Rediffusion Television is required by the Independent Television Authority to produce a “balanced” schedule of programmes. Happily this precisely accords with Rediffusion’s programme philosophy because such a concept of public service broadcasting can never be precisely legislated.
A “balanced” schedule means, firstly, making only one assumption about the television audience—that it is a demanding, perceptive and alert community of individuals who will switch over, or switch off, if its diverse tastes for entertainment and information are not satisfied.
It means not making a value judgement on something called “popular taste”, recognising that what some will think corny, low-brow and worthless, others will find diverting and enjoyable; programmes which some will think dull and uninteresting others will find stimulating and informative. It means, among other things, not expecting to satisfy every viewer during every consecutive hour of transmission. The idea of a passive “mass audience” timidly watching every programme fundamentally underrates the viewer and is contrary to all research evidence. The only viable criteria can be whether or not a programme meets its own objectives, whether or not it is true or bogus in its own terms, whether or not it is capable of growth and development.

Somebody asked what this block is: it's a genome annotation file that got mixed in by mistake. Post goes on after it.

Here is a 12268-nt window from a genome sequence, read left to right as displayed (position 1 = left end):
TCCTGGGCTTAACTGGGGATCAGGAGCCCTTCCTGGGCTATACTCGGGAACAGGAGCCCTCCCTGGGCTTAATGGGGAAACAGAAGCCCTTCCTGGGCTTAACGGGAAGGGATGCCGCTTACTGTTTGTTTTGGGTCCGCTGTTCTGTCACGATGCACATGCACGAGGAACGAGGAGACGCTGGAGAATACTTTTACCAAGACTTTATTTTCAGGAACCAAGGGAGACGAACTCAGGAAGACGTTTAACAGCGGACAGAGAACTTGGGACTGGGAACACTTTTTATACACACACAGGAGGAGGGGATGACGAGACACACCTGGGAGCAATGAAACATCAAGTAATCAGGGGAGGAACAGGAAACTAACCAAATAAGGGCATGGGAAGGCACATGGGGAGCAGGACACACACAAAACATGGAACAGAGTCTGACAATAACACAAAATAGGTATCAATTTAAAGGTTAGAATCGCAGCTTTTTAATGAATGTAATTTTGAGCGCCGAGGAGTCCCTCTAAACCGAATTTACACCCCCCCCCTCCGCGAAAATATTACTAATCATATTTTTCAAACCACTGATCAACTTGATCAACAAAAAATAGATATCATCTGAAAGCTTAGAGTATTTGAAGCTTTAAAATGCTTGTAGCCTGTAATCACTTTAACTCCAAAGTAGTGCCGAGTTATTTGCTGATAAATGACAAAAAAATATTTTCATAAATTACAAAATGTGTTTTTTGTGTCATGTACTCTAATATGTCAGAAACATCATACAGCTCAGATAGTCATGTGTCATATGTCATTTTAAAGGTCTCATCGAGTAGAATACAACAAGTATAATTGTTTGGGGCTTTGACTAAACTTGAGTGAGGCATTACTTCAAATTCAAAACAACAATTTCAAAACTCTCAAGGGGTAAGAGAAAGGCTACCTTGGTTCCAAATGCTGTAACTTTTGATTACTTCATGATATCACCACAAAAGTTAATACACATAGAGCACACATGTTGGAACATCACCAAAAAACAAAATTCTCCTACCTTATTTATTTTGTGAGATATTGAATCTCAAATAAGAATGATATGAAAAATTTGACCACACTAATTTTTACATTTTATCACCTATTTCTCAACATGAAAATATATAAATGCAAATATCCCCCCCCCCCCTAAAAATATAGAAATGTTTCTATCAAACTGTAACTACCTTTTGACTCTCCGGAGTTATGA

In 1966, as it has for the past 11 years, Rediffusion Television put this philosophy into action. In some 50 hours of broadcasting from Monday to Friday it transmitted a range of programmes from which the viewer was invited to make a choice. It offered a view from the bridge and no hiding place; double your money and the frost programme; hippodrome and betjeman at random; the f.b.i. and major barbara; take your pick and this week; the beverley hillbillies and warship eagle; the informer and ready, steady, go! blackmail, and a wide range of drama, documentaries, sport, quiz programmes, plays, music programmes, current affairs interviews and discussions, adventure series. In fact, a “balanced” schedule of programmes.
This is the time to look back on 1966. On this site you will find some of the television programmes we recall with most pleasure and some of the favourable comments of the critics.
We have listed, for your guidance, all Rediffusion programmes of 1966. We do not claim that all have been successful; if they were we should have found the secret that has eluded every novelist, every film maker, every playwright and actor and composer, every creative television professional who started off with an idea that must ultimately be offered to an audience.
What we do claim, and there are some research tables to support it, is a good record both in providing the television viewers with what they wanted and in offering what they didn’t think they would want but came to appreciate.